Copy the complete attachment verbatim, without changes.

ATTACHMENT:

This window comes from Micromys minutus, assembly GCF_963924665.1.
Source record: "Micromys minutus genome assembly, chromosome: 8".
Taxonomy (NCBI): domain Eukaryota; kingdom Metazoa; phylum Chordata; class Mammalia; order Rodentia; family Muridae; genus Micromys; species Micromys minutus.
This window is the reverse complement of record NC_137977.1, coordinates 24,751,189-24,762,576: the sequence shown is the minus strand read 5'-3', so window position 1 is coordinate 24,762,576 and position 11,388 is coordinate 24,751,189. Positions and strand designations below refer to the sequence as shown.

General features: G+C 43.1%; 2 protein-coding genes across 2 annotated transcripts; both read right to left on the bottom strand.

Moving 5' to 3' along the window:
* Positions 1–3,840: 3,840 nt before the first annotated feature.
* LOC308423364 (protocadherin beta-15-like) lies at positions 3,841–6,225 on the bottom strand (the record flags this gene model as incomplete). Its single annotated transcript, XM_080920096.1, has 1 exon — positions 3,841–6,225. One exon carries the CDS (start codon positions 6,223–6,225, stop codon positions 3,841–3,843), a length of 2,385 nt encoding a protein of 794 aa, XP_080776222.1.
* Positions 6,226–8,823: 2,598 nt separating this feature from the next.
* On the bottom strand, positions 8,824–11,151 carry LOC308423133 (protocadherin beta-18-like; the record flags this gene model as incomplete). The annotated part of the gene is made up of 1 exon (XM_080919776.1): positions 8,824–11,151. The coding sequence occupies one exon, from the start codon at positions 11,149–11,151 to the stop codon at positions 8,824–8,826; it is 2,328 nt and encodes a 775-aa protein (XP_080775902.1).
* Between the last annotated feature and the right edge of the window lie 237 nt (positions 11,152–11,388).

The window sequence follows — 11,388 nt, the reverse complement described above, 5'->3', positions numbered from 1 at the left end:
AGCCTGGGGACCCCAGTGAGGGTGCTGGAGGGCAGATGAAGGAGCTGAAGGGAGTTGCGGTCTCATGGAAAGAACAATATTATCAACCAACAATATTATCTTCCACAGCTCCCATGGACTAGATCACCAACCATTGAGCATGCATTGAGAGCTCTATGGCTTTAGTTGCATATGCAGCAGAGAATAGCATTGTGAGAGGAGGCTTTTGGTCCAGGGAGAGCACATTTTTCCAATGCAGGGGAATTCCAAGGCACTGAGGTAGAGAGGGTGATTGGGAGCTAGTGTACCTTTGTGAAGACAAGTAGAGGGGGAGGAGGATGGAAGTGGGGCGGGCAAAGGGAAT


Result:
This window comes from Micromys minutus, assembly GCF_963924665.1.
Source record: "Micromys minutus genome assembly, chromosome: 8".
Taxonomy (NCBI): domain Eukaryota; kingdom Metazoa; phylum Chordata; class Mammalia; order Rodentia; family Muridae; genus Micromys; species Micromys minutus.
This window is the reverse complement of record NC_137977.1, coordinates 24,751,189-24,762,576: the sequence shown is the minus strand read 5'-3', so window position 1 is coordinate 24,762,576 and position 11,388 is coordinate 24,751,189. Positions and strand designations below refer to the sequence as shown.

General features: G+C 43.1%; 2 protein-coding genes across 2 annotated transcripts; both read right to left on the bottom strand.

Moving 5' to 3' along the window:
* Positions 1–3,840: 3,840 nt before the first annotated feature.
* LOC308423364 (protocadherin beta-15-like) lies at positions 3,841–6,225 on the bottom strand (the record flags this gene model as incomplete). Its single annotated transcript, XM_080920096.1, has 1 exon — positions 3,841–6,225. One exon carries the CDS (start codon positions 6,223–6,225, stop codon positions 3,841–3,843), a length of 2,385 nt encoding a protein of 794 aa, XP_080776222.1.
* Positions 6,226–8,823: 2,598 nt separating this feature from the next.
* On the bottom strand, positions 8,824–11,151 carry LOC308423133 (protocadherin beta-18-like; the record flags this gene model as incomplete). The annotated part of the gene is made up of 1 exon (XM_080919776.1): positions 8,824–11,151. The coding sequence occupies one exon, from the start codon at positions 11,149–11,151 to the stop codon at positions 8,824–8,826; it is 2,328 nt and encodes a 775-aa protein (XP_080775902.1).
* Between the last annotated feature and the right edge of the window lie 237 nt (positions 11,152–11,388).

The window sequence follows — 11,388 nt, the reverse complement described above, 5'->3', positions numbered from 1 at the left end:
AGCCTGGGGACCCCAGTGAGGGTGCTGGAGGGCAGATGAAGGAGCTGAAGGGAGTTGCGGTCTCATGGAAAGAACAATATTATCAACCAACAATATTATCTTCCACAGCTCCCATGGACTAGATCACCAACCATTGAGCATGCATTGAGAGCTCTATGGCTTTAGTTGCATATGCAGCAGAGAATAGCATTGTGAGAGGAGGCTTTTGGTCCAGGGAGAGCACATTTTTCCAATGCAGGGGAATTCCAAGGCACTGAGGTAGAGAGGGTGATTGGGAGCTAGTGTACCTTTGTGAAGACAAGTAGAGGGGGAGGAGGATGGAAGTGGGGCGGGCAAAGGGAAT